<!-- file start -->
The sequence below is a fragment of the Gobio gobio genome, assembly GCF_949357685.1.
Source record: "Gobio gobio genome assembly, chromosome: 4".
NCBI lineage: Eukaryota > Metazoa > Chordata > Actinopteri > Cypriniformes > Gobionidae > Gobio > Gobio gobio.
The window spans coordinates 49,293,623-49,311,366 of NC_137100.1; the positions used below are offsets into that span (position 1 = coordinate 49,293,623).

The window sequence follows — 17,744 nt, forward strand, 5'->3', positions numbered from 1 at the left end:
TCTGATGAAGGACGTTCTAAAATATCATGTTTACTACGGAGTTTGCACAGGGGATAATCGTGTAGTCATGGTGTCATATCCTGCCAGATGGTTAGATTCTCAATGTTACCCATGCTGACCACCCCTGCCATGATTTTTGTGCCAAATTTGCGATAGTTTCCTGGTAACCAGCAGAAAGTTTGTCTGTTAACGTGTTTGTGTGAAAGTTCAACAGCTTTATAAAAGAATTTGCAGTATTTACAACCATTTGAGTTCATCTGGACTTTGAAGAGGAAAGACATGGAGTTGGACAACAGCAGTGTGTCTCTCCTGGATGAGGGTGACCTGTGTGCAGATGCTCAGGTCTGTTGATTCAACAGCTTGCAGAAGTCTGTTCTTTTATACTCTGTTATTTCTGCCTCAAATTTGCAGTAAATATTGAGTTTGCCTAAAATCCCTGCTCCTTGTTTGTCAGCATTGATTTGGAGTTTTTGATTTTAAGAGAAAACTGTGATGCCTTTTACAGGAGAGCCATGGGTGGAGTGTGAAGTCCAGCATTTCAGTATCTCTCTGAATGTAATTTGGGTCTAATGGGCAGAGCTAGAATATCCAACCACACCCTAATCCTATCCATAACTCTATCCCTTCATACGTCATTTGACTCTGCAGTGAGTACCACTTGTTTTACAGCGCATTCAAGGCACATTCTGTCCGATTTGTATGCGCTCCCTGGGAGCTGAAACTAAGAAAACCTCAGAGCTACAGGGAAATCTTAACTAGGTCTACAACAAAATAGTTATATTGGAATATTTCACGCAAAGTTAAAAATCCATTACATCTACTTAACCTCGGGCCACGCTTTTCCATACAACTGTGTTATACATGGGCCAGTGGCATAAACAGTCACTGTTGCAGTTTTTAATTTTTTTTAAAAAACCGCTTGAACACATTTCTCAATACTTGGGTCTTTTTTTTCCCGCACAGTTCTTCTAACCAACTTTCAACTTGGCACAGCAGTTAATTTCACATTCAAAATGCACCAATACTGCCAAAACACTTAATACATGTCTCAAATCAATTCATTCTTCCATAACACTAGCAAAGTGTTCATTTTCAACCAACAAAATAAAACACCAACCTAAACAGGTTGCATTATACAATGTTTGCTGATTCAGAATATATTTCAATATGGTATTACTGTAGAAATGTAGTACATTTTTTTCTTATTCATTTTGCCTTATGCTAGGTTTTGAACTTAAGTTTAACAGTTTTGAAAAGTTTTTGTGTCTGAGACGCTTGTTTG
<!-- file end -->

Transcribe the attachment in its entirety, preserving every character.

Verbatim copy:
The sequence below is a fragment of the Gobio gobio genome, assembly GCF_949357685.1.
Source record: "Gobio gobio genome assembly, chromosome: 4".
NCBI lineage: Eukaryota > Metazoa > Chordata > Actinopteri > Cypriniformes > Gobionidae > Gobio > Gobio gobio.
The window spans coordinates 49,293,623-49,311,366 of NC_137100.1; the positions used below are offsets into that span (position 1 = coordinate 49,293,623).

The window sequence follows — 17,744 nt, forward strand, 5'->3', positions numbered from 1 at the left end:
TCTGATGAAGGACGTTCTAAAATATCATGTTTACTACGGAGTTTGCACAGGGGATAATCGTGTAGTCATGGTGTCATATCCTGCCAGATGGTTAGATTCTCAATGTTACCCATGCTGACCACCCCTGCCATGATTTTTGTGCCAAATTTGCGATAGTTTCCTGGTAACCAGCAGAAAGTTTGTCTGTTAACGTGTTTGTGTGAAAGTTCAACAGCTTTATAAAAGAATTTGCAGTATTTACAACCATTTGAGTTCATCTGGACTTTGAAGAGGAAAGACATGGAGTTGGACAACAGCAGTGTGTCTCTCCTGGATGAGGGTGACCTGTGTGCAGATGCTCAGGTCTGTTGATTCAACAGCTTGCAGAAGTCTGTTCTTTTATACTCTGTTATTTCTGCCTCAAATTTGCAGTAAATATTGAGTTTGCCTAAAATCCCTGCTCCTTGTTTGTCAGCATTGATTTGGAGTTTTTGATTTTAAGAGAAAACTGTGATGCCTTTTACAGGAGAGCCATGGGTGGAGTGTGAAGTCCAGCATTTCAGTATCTCTCTGAATGTAATTTGGGTCTAATGGGCAGAGCTAGAATATCCAACCACACCCTAATCCTATCCATAACTCTATCCCTTCATACGTCATTTGACTCTGCAGTGAGTACCACTTGTTTTACAGCGCATTCAAGGCACATTCTGTCCGATTTGTATGCGCTCCCTGGGAGCTGAAACTAAGAAAACCTCAGAGCTACAGGGAAATCTTAACTAGGTCTACAACAAAATAGTTATATTGGAATATTTCACGCAAAGTTAAAAATCCATTACATCTACTTAACCTCGGGCCACGCTTTTCCATACAACTGTGTTATACATGGGCCAGTGGCATAAACAGTCACTGTTGCAGTTTTTAATTTTTTTTAAAAAACCGCTTGAACACATTTCTCAATACTTGGGTCTTTTTTTTCCCGCACAGTTCTTCTAACCAACTTTCAACTTGGCACAGCAGTTAATTTCACATTCAAAATGCACCAATACTGCCAAAACACTTAATACATGTCTCAAATCAATTCATTCTTCCATAACACTAGCAAAGTGTTCATTTTCAACCAACAAAATAAAACACCAACCTAAACAGGTTGCATTATACAATGTTTGCTGATTCAGAATATATTTCAATATGGTATTACTGTAGAAATGTAGTACATTTTTTTCTTATTCATTTTGCCTTATGCTAGGTTTTGAACTTAAGTTTAACAGTTTTGAAAAGTTTTTGTGTCTGAGACGCTTGTTTG